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Direct indexing will allow investors to create bespoke portfolios tailored on their personal preferences © Bloomberg

Morningstar will become the latest big name to enter the field of “direct indexing”, following in the footsteps of a handful of industry giants including BlackRock, Vanguard and Morgan Stanley.

The Chicago-based group, with operations spanning credit ratings, investment research and asset management, is acquiring indexing specialist Moorgate Benchmarks, which develops the customised and personalised indices that lie at the heart of direct indexing.

The concept allows investors to create bespoke portfolios tailored to meet their personal preferences for investment factors, such as tilts to value, quality or momentum investing or their own environmental, social and governance (ESG) parameters.

In the US, direct indexing also allows investors to minimise their tax liabilities via tax-loss harvesting — systematically selling losing stocks and replacing them with similar holdings in order to offset capital gains tax due elsewhere in their portfolio.

Currently a niche service only available to wealthy investors, Cerulli Associates forecasts that in the US alone direct indexing strategies will account for $4.7tn of assets by 2030, 8 per cent of all adviser-managed assets, up from just $300bn in 2019.

“ESG and other drivers will lead to a future of mass or even hyper customisation,” said Tobias Sproehnle, chief executive of Moorgate who will become head of Morningstar Indexes in Europe.

“Our kids will want more flexibility than we have. They will want to swipe left and right and decide exactly what is in their basket and what isn’t.”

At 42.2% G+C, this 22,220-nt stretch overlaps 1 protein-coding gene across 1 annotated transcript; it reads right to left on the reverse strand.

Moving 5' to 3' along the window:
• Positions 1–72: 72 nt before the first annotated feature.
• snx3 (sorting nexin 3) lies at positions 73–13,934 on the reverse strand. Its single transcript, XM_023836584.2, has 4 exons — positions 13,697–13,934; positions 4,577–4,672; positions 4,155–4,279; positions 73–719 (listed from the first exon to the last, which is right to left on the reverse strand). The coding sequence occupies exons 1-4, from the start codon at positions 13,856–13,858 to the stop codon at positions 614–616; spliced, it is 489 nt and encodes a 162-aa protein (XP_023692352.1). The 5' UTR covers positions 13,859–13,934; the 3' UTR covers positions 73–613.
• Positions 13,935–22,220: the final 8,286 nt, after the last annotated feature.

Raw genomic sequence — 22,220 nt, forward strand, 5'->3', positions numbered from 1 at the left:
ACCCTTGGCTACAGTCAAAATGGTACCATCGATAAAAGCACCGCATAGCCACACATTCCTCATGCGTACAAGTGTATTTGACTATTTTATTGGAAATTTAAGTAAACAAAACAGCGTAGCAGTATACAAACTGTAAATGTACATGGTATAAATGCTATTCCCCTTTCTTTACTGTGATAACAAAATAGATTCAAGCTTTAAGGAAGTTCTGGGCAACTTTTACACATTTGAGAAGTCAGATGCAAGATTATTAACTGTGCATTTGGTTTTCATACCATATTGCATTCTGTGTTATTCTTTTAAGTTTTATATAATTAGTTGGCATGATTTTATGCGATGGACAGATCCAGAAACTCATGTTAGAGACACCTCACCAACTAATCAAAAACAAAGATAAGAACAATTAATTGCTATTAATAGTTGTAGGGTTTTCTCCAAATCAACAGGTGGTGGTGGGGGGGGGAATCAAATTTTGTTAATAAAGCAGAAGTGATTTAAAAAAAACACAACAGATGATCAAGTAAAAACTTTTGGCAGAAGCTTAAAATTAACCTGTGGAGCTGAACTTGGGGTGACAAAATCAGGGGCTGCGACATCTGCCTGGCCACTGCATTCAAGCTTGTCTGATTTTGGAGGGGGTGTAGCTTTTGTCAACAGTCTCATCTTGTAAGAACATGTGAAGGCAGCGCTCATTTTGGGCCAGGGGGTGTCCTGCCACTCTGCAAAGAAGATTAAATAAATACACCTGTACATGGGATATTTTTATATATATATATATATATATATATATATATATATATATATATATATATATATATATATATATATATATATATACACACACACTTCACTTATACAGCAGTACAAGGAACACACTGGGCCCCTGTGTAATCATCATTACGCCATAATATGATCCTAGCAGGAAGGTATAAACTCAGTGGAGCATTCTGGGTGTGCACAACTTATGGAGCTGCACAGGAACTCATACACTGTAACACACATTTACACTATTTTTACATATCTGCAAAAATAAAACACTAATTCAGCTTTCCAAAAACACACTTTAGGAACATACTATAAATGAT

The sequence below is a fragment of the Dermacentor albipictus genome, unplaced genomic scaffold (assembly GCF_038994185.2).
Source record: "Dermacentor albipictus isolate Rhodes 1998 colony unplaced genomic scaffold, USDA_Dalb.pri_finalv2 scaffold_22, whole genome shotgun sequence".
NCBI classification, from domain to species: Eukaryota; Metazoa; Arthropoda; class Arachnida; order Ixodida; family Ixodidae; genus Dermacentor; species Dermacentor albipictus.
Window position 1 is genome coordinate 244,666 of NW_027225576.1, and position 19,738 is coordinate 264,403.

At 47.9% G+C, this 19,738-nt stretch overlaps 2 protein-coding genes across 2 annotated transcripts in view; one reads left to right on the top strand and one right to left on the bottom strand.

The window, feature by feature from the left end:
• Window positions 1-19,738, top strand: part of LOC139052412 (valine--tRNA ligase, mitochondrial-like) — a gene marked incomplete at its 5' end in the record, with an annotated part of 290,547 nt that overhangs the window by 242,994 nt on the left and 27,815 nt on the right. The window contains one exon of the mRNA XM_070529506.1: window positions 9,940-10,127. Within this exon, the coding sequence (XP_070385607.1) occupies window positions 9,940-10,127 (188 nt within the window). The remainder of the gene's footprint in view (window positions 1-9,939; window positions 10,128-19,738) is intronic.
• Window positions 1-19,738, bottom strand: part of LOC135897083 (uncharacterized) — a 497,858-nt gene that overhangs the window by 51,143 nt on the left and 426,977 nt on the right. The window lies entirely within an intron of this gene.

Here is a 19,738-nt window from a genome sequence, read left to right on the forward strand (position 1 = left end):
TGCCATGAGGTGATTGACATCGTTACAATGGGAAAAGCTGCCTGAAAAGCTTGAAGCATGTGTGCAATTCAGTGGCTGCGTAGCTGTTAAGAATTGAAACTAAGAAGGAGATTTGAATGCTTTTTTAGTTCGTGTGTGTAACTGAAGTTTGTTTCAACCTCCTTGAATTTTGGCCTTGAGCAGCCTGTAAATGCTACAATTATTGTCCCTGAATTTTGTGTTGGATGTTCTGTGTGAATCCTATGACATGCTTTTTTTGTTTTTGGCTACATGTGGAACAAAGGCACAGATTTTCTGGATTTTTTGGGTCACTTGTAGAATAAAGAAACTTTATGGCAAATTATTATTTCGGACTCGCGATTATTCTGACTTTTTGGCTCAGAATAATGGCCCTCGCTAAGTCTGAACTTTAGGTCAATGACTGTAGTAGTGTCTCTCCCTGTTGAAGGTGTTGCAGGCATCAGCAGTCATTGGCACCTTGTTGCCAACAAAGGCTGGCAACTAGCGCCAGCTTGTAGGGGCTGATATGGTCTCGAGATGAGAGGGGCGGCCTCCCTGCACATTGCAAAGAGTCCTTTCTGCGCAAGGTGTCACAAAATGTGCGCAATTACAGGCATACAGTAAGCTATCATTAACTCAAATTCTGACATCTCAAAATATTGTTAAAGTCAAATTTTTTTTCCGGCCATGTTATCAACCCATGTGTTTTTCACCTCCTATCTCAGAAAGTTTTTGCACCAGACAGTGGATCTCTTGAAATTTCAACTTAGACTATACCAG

Parametric, a division of investment group Eaton Vance and the global leader in direct indexing, was acquired by Morgan Stanley last year in a deal that kickstarted a flurry of activity.

BlackRock bought Aperio, the industry number two, in November 2020; Vanguard made its first acquisition in its 46-year history in July when it bought Just Invest, a Californian wealth management boutique with a customisable, direct indexing service; and JPMorgan Asset Management acquired OpenInvest in June, a fintech platform that facilitates the customisation of portfolios based on ESG metrics.

The acquisition of Moorgate Benchmarks, a 20-strong, three-year-old London and Frankfurt-based company, is also part of Morningstar’s drive to muscle in on the more plain vanilla but increasingly lucrative business of providing indices for exchange traded products and other investment funds.

Morningstar is a minnow in indexing, accounting for just 0.6 per cent of the industry’s $4.1bn of revenue last year, according to analysis by Burton-Taylor International Consulting. It is the 10th largest player in the sector, well behind the controlling oligopoly of MSCI, S&P Dow Jones Indices and FTSE Russell.

However, Morningstar has the highest five-year compound annual growth rate in the industry, of 43.5 per cent, aided by last year’s acquisition of Sustainalytics, a provider of ESG ratings and research, and its “attractive pricing models”, according to Burton-Taylor.

More than $80bn of assets are now benchmarked against its indices by asset managers such as Lyxor, JPMorgan AM and BNY Mellon.

“We see this as an opportunity to be advocates for investors. When you talk to clients there is a lot of dissatisfaction about the services they get from some providers and the price they have to pay for it,” Ron Bundy, managing director, indexes at Morningstar. The former chief executive of Russell Index Group joined Morningstar in December 2019 to lead its push into indexing.

“We want to be quite disruptive in this space. To provide extreme value so investors have more money left in their pockets.”

Financial terms of the deal were not disclosed.

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